You are “the company”: The honeymoon period will end and you will find yourself questioning many things in your company and team. Don’t go with the flow because it’s the easy thing to do—I know you’re not that kind of a guy. By all means, raise your hand when you see something that’s broken, but remember, one day you will have nobody to blame for things that are broken but yourself. So raise your hand not just to point out things that don’t work but to help fix them. There is no entity called “the company”—it is made up of lots of individuals like you and everyone can make a difference. Get into that habit earlier than I did.
Office coffee will always suck: Deal with it.
Stick to your friends:
There will be such a thing as a social network, which will give you thousands of “friends.” But believe me, your closest friends will be those two or three you meet now and hang out with. Do a better job of staying in touch with them than I did.
Culture over salary:
Lots of opportunities will come your way. Don’t start by asking the designation and salary, as I did when I was your age. Ask about the culture and the people you’ll work with. That is what will really matter.
Don’t work too late:
The return on investment of those hours sucks. It took me a couple of years to figure that out. With this, I gift you at least a 100 hours of free time.
Get involved in the community: Thank me for the gift (see point 11) by using the extra time to get involved. I took way too long to get involved with the community around me. Honestly, I can still do much more. Volunteer for something and help people out. The world is a big place—much bigger than your job and friends—full of people who aren’t as lucky as you are.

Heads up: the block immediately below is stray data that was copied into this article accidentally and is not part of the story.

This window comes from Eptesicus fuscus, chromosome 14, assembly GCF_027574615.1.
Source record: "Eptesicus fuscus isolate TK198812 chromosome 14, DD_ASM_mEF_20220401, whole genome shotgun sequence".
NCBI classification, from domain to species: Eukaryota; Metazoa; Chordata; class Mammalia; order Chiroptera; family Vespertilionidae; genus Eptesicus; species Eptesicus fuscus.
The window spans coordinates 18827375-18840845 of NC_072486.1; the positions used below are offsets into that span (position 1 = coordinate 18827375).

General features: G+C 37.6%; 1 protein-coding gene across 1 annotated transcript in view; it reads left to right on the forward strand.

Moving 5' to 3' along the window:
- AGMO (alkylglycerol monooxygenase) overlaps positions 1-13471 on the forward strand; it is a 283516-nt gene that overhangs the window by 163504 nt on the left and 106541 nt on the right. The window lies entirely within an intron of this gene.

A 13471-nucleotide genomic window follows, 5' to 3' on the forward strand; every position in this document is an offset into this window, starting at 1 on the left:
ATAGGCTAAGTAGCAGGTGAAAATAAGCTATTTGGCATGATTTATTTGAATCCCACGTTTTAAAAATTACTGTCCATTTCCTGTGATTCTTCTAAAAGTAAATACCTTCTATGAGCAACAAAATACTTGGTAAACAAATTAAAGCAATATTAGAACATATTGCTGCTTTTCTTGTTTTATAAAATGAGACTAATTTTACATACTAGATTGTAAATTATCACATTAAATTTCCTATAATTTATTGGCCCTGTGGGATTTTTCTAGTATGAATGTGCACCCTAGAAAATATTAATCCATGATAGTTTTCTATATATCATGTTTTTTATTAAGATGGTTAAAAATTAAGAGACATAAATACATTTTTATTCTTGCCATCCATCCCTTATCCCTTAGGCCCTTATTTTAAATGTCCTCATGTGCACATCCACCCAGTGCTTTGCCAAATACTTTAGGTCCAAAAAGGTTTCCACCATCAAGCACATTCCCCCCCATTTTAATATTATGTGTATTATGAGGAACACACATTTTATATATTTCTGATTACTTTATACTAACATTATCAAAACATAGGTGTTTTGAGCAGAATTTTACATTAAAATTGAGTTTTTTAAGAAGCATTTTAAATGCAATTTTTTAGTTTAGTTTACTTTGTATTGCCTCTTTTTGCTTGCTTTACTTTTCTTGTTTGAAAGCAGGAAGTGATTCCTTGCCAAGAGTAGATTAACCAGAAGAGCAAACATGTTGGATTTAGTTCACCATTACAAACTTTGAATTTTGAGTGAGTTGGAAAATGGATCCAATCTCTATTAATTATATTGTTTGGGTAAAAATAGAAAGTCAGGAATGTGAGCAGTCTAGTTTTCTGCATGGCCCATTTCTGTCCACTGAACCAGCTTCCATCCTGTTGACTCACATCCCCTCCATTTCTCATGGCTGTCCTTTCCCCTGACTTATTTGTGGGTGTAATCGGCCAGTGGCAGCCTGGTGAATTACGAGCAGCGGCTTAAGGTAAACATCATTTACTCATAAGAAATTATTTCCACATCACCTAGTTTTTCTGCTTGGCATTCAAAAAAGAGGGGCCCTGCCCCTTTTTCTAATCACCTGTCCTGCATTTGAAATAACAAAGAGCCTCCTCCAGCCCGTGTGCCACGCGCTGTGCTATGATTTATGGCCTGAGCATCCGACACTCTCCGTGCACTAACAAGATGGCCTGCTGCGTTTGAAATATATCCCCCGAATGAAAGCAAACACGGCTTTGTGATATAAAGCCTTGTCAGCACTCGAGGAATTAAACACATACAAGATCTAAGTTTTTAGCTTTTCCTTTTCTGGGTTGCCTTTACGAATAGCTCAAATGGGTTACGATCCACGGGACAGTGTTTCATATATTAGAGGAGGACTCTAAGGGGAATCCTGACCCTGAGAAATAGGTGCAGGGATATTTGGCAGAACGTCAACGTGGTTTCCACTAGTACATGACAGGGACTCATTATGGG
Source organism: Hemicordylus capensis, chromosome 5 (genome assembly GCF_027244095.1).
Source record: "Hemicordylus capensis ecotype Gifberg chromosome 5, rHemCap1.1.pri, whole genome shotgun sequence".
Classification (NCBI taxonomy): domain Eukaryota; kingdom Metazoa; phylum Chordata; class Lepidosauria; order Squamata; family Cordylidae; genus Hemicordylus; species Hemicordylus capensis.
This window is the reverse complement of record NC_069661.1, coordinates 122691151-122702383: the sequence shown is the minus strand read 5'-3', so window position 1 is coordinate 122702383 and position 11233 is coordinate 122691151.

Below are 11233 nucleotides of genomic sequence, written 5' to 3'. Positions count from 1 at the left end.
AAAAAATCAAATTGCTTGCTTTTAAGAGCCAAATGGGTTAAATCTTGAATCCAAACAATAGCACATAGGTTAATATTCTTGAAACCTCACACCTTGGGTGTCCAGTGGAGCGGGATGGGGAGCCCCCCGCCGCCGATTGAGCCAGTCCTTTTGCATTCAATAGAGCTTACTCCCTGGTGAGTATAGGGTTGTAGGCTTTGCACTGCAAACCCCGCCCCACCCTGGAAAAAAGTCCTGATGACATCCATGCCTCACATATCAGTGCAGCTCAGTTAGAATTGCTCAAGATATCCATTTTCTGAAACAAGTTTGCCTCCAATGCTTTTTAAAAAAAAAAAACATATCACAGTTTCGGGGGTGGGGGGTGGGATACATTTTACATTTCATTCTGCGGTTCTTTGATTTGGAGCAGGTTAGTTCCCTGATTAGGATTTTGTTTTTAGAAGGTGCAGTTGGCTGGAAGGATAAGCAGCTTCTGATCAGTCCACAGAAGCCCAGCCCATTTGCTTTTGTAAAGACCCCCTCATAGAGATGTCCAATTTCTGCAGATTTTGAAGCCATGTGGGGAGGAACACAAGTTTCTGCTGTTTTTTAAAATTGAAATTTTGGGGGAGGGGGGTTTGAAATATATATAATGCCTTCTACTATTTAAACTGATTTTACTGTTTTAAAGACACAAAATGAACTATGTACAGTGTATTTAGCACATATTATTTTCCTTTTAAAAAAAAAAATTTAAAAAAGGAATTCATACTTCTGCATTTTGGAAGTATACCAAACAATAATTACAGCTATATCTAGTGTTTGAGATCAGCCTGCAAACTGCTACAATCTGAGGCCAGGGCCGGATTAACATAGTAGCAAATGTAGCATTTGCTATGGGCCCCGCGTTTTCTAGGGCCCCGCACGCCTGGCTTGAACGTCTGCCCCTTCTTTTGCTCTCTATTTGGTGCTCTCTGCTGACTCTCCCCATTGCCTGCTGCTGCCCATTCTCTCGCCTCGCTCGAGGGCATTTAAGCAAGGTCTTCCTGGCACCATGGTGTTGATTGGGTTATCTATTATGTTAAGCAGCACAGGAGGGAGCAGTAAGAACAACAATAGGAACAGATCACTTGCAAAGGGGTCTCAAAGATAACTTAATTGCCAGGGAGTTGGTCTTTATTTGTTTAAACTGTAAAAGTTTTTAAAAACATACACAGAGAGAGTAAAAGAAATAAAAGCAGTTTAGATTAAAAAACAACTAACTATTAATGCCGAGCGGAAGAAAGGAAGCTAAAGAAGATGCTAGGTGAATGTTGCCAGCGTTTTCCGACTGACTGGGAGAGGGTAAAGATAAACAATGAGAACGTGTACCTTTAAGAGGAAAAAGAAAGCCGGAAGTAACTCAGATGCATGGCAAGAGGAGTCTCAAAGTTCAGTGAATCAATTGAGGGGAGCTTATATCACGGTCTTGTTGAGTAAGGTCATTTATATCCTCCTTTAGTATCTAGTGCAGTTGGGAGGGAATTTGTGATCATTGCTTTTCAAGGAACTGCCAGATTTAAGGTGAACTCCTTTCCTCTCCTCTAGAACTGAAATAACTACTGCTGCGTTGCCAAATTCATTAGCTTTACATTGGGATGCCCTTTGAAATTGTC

Get over it:
There will always be someone better than you; someone who will be promoted faster, be smarter, richer, better looking or just plain luckier. Get over it. Ultimately, the race is to be the best you possible.
Drinking juice will do nothing to cure your hangover:
Drink and party. What else are the misspent 20s for? But for a more permanent hangover cure, see point 15.
Stop drinking and start running:
One day, you will stop drinking and start running 10 kilometres a day. Do it before I did, and you may not put on 28 kilos and then work at losing 24 of those.
Gamification will become cool:
Don’t worry about people telling you you’re wasting your time playing Doom and Command & Conquer. A few years later, gamification will be cool and part of the business. So keep blowing up stuff.
Your parents will go:
You have not left your parents. One day they will leave you, permanently. Sure, independence is great, but remember ma and baba won’t be there forever. Take the time to be with them, and you may not have some of the regrets I did.
You’ll fall in love and it’ll end well:
One day, a voice will tell you that the woman you just met is the one. Listen to it (who knows, maybe that voice is me reaching out to you once more). Don’t be your usual lazy self, and pursue her, even if you think you are making a fool of yourself. It’ll all end well, trust me.
Don’t be so tough on your dad:
One day, you will be a father yourself and every time you screw up, you’ll empathise with him and realise that being a good father is a bloody hard thing to do.
It’ll all be ok:
You’ll screw up, you’ll be hurt, you’ll have bad days. But you know what, nobody owes you a happy life. You need to find things and people that make you happy. I write this letter to you surrounded by an amazing family you will one day call your own, back from work at a place where I genuinely like and care about the people in my team, and fresh from the release of a couple of books you’ll, one day, love writing. Is everything perfect in my life? Not by a long shot. Has nothing gone wrong along the way? Of course, it has. But on balance, I think I’ve made more of a positive difference to those around me than not, and that’s what you’ll discover ultimately matters.
Good luck with the next 20 years.
This post first appeared on LinkedIn.